Thousands of elderly people in Britain are left to go blind because of rationing of eye surgery in the National Health Service, a report revealed on Saturday.
The Times newspaper said a survey by the Royal College of Ophthalmologists (RCO) found tens of thousands of elderly people are left struggling to see because of an NHS cost-cutting drive that relies on them dying before they can qualify for cataract surgery.
The survey has found that the NHS has ignored instructions to end cataract treatment rationing in defiance of official guidance two years ago.
The RCO said its survey has found 62 percent of eye units retain policies that require people’s vision to have deteriorated below a certain point before surgery is funded.
With more than 400,000 cataract operations carried out each year, the National Institute for Health and Care Excellence (NICE) concluded that there was no justification for policies that denied patients cataract removal surgery until they could barely see.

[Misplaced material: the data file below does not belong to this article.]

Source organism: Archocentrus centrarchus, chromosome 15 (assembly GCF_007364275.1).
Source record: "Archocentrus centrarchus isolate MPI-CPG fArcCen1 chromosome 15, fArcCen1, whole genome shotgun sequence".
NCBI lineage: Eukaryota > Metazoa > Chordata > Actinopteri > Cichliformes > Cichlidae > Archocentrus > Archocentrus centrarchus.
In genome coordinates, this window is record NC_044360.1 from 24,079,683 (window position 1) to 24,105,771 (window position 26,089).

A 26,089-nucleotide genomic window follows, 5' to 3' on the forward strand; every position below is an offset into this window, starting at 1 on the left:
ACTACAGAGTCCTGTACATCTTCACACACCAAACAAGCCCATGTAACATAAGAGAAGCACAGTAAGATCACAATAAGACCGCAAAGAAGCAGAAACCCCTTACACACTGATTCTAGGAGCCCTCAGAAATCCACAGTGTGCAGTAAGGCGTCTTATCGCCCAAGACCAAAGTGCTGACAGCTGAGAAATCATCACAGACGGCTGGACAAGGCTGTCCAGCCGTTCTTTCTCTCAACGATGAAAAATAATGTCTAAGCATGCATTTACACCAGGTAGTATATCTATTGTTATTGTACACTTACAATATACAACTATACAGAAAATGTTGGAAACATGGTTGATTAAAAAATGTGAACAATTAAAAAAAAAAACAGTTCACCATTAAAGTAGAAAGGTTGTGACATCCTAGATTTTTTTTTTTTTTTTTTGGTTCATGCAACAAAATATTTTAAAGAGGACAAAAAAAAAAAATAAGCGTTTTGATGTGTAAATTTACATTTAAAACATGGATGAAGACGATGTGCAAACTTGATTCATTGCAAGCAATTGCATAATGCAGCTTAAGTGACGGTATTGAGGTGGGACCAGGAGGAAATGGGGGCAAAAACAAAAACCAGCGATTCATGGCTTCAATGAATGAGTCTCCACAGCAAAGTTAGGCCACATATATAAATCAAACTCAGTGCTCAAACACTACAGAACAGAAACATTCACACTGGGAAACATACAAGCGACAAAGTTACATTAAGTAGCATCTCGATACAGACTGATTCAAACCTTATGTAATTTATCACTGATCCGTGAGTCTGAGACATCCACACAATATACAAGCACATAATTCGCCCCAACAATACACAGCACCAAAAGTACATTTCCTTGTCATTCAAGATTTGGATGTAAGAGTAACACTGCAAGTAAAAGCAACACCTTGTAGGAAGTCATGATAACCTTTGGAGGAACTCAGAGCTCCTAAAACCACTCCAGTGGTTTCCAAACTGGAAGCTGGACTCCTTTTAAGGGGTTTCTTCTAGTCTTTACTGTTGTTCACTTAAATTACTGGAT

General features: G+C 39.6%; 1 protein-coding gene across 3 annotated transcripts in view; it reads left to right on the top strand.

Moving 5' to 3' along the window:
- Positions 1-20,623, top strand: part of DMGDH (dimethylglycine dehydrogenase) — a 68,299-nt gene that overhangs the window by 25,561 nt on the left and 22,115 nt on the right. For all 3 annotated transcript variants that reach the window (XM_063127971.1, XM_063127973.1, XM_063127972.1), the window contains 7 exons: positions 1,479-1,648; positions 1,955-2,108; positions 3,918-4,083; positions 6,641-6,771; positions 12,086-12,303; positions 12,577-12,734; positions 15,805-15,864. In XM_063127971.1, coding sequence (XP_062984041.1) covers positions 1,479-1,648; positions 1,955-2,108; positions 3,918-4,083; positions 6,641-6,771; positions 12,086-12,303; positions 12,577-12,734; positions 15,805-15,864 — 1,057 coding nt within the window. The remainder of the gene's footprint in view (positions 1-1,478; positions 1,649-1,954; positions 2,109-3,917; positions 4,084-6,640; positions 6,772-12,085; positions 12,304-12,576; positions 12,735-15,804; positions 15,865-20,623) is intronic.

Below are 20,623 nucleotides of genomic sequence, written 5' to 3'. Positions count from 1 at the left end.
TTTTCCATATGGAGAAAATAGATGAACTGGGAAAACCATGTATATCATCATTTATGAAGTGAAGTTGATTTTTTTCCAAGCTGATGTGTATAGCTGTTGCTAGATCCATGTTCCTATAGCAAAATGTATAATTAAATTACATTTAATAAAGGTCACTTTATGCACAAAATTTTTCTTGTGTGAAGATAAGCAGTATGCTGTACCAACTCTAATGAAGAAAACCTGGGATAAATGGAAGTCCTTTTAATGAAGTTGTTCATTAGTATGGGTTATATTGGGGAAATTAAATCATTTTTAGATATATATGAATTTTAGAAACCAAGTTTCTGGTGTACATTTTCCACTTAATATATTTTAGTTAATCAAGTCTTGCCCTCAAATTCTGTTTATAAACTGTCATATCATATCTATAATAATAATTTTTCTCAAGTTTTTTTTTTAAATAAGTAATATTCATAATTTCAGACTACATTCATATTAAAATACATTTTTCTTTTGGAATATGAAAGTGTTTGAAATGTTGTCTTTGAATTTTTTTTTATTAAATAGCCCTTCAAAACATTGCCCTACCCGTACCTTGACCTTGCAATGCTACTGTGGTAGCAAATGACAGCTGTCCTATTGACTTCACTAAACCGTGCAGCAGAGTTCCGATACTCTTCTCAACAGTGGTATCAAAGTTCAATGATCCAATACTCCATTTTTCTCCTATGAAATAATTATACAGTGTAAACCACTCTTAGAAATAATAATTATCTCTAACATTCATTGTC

The RCO said that refusal to fund surgery was insulting and called into question the entire system through which the NHS approves treatments.
Helen Lee of the Royal National Institute of Blind People (RNIB) said: “Cataracts can have a dramatic impact on someone’s ability to lead a full and independent life, potentially stopping them from driving and increasing their chance of serious injury by falling. The NICE guidelines make it clear cataract surgery is highly cost effective and should not be rationed. It is nonsensical for clinical commissioning groups to deny patients this crucial treatment.”
Julie Wood, CEO of NHS Clinical Commissioners, which represents local funding bodies, defended the restrictions.
She told the Times: “NICE guidance is not mandatory and clinical commissioners must have the freedom to make clinically led decisions that are in the best interests of both individual patients and their wider local populations. The NHS does not have unlimited resources.”